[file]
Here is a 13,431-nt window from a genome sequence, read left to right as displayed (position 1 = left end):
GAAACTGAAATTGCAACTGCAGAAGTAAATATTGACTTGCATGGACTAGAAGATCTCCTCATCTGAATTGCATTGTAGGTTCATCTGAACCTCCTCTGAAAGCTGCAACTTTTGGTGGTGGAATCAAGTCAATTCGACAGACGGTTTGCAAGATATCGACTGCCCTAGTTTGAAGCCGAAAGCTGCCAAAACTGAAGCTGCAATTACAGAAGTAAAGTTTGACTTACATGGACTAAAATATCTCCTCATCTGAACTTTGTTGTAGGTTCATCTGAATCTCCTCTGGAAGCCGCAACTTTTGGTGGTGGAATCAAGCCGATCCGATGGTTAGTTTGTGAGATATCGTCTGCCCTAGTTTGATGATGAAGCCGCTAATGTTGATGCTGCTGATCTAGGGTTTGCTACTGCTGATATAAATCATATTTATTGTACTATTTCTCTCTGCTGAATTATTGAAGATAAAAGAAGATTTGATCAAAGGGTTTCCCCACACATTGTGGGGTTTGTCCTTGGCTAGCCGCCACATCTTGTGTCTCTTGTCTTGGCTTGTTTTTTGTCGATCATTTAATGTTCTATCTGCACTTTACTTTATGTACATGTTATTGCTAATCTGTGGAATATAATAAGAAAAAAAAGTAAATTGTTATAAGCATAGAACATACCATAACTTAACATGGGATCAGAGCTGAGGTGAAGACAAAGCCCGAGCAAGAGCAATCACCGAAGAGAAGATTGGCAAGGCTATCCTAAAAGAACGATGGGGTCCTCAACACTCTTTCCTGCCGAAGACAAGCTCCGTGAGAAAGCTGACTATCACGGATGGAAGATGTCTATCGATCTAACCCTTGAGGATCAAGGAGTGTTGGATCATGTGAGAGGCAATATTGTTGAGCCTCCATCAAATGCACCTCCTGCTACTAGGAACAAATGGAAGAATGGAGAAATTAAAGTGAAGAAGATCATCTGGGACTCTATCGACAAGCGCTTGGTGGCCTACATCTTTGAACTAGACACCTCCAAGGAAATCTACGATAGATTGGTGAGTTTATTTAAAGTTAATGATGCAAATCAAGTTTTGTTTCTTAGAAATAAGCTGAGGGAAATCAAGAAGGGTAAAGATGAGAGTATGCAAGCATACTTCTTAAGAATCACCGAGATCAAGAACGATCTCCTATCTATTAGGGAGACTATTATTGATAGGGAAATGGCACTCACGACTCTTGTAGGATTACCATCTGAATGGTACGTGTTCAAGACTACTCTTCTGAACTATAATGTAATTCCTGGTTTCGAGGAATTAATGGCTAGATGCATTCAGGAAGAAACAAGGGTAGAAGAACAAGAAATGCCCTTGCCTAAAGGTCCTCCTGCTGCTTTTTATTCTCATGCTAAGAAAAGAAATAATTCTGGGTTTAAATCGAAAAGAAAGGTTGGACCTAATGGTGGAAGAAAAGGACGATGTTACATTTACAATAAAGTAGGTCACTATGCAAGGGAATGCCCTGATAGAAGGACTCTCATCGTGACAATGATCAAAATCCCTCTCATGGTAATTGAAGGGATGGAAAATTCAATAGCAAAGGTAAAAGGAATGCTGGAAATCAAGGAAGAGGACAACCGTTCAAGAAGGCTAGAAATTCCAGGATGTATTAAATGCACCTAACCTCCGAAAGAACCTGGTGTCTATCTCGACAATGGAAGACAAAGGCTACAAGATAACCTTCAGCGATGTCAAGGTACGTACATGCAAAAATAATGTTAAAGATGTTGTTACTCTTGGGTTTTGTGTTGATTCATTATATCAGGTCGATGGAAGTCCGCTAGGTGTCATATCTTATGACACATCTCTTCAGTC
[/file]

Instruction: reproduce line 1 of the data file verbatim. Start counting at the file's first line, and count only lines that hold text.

Here is a 13,431-nt window from a genome sequence, read left to right as displayed (position 1 = left end):